Sunday, December 06, 2009

Another Look at our Little Boy's 1830's jacket

Sorry it has taken me a week to get this post up~ the Holidays have me absolutely SWAMPED! I hope you all are enjoying the season, not forgetting to take time for yourself to relax a bit.

I have several scans of fashion plates of little boys in nearly the exact jacket as this one, but alas, I cannot get my disk to run....its driving me I went down and picked one similar, and snapped a picture for you. This original hand colored fashion plate is from La Mode, and is titled "Costume Parisiens 1831 No. 2904" In the time, this jacket was referred to as a 'redingote'. Even tho earlier than mine here in this post, you can see the evolution of fashion in young boy's wear, especially in the skirting. Throughout the late 1820s and early 1830s the skirting was 'full' in, with both sides of the skirting reaching center front. Id say, with what I have seen and have here , the height of both the gigot sleeve fullness and skirt fullness reached its peak 1835-6, from then, the sleeves started to deflate and ooze down the arm, and the skirt fullness(in boys/men only) slowly faded back ....pausing at side hips for a year or two, then narrowing into what we now recognize as the tuxedo cut, or 'tails'.

As you can see, if you click on and enlarge the photo, that our jacket skirting is about midway between full-on skirting, and half skirting, ending at the hip sides. The top fullness of the sleeves have been pleated and banded down with stitching, yet this still retains earlier fashionable collar and decorative rows of buttons...........more on those grande little gems later

Flipping to the back, as side not much viewed in most museums and books, their is just as much goings on as on the front. The seam lines have been accented with amazing zig zag trim~ hand made of coarse... with a faux back vent, pleated and complete with button on flaps, except they are non functional and just for show. One could speculate that they were once open and just stitched shut, but actually, this is all a single, solid piece of fabric. A small version of Pappa's Redingote, right down to the trim

Who ever said clothing is not art, has never studied the field. To behold and examine such original works, brings a soul ever so much closer to the hands that wrought it so long realize and ponder how many hours of toil the fingers made, and what the mind of the stitcher was thinking? For those of you who sew, what do you think about whilst doing so? Sometimes I go into an 'autopilot' sort of state...all the while my hands are sewing, and I am trying to figure out what I will make up for supper, or if I have to keep an appointment or what chores I need to get done ect ect.... One would certainly think stitching this little zig zaggy trim would be so redundant...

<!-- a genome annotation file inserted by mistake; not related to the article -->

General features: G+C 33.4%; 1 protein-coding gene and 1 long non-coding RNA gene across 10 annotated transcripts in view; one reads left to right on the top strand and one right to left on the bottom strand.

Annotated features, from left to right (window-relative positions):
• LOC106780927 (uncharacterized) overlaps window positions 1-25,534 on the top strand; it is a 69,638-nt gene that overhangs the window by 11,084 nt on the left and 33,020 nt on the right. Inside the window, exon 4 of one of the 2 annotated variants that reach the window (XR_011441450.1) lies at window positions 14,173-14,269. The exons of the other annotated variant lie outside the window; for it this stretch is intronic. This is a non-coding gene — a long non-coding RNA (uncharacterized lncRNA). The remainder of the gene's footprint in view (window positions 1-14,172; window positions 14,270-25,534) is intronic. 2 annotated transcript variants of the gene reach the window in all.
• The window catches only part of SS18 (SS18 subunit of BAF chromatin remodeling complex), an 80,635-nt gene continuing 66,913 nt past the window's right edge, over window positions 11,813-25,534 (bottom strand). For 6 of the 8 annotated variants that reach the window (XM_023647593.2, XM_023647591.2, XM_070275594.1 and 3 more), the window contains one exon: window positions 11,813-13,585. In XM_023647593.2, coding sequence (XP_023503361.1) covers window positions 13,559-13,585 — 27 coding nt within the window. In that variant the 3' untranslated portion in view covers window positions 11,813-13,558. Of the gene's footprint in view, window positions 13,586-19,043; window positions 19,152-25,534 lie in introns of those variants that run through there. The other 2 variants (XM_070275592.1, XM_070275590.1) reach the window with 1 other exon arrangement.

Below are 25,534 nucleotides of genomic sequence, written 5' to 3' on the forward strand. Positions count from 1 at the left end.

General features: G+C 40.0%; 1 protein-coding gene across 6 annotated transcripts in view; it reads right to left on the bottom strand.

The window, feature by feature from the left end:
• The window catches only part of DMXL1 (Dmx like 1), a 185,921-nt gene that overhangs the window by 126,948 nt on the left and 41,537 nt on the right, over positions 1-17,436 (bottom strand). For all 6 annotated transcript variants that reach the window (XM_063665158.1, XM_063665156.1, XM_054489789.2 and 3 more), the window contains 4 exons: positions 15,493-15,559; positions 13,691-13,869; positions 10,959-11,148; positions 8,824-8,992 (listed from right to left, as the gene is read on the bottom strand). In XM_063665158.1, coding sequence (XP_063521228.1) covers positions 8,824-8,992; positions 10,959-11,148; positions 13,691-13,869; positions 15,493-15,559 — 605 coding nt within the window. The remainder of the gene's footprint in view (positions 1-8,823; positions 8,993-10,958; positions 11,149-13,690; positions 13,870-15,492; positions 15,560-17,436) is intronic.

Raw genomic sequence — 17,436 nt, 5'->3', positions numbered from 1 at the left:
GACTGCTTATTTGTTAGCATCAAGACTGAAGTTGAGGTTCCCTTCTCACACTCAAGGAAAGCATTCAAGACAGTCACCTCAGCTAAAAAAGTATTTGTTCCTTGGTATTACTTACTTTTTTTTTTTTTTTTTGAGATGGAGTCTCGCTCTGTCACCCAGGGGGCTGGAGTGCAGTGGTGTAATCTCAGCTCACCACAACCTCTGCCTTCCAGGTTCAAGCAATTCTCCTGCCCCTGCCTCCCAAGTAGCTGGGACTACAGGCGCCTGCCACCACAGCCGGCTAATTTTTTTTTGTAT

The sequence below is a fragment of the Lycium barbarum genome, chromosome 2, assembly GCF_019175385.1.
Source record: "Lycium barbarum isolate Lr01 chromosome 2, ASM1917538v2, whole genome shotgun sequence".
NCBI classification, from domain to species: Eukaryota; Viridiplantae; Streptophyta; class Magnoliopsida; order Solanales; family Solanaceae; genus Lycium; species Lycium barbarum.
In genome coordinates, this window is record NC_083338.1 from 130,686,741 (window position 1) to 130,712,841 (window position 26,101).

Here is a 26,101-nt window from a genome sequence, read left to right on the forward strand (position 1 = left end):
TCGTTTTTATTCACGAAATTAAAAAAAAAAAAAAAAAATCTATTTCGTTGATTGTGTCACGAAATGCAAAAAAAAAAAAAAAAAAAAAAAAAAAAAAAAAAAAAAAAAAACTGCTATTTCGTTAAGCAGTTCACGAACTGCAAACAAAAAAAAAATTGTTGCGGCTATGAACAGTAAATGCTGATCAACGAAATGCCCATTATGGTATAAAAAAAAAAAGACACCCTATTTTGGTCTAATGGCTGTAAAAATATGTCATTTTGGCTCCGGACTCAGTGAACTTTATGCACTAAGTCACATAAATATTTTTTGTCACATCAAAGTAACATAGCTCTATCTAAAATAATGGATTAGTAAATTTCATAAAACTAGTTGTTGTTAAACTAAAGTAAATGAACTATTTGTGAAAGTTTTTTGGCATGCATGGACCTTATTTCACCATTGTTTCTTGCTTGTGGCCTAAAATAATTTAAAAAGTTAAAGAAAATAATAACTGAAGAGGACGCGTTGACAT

Weensie little flat braid was folded very cleverly into Van Dyke points and hand stitched into place.... The original 'rick rack'. Makes you wonder what clothes would look like, if they had access to the mass woven rick rack trim. Little fine details such as these, and the buttons, were what set your little boy's clothing, and social status, apart from his neighbor

Shoosh! Look at all the cloth covered wood buttons! Trim, and buttons especially, were superfluous, so the more you had on your garment, the more well off you a days its glitz and flash to show how rich you are in clothing....but in the early 19th century, it was buttons and trims.
Of all the sixty buttons on this jacket, only a scant five of them are functional! The center front closing utilizes only every other button with its own buttonhole

The sleeves are expertly pleated then held with a chain stitch only. The pointed sleeve cap is a very becoming and simple feature that adds so much style, and is accented again by the Van Dyke trim
The same chain stitch holds the vertical pleats that gather the sleeve fullness at the cuff

And in closing, a picture of my favorite features of early clothing. Darning! I adore darning...if I see something with mended areas, I will buy it just because of the darning alone. To me, it shows first hand how expensive textiles were~ something that most folks think nothing of in todays world. If its ripped, throw it out. NOT SO in early times! Clothing was worn with more respect for the garment than now-a-days to be sure, and if a spot gave out, it was mended quickly and carefully, lest it make into a bigger problem. I have my Great Grandmothers olde darning egg, just a little gourd really.......but within its surface, millions, literally, of needle pricks and scraps. I wish I had a sample of Grandma's darning, the badge of Honor, I feel, for any true needlewoman.


Vande Historic Costuming said...

Right down to the darning, that is such a beautiful outfit!
The button trimming is just gorgeous!
Thank you for sharing!

The Rustic Victorian said...

What a treasure! I have found fashion plates of mens clothing harder to find than womens clothing. Thanks for sharing this gem..and the info.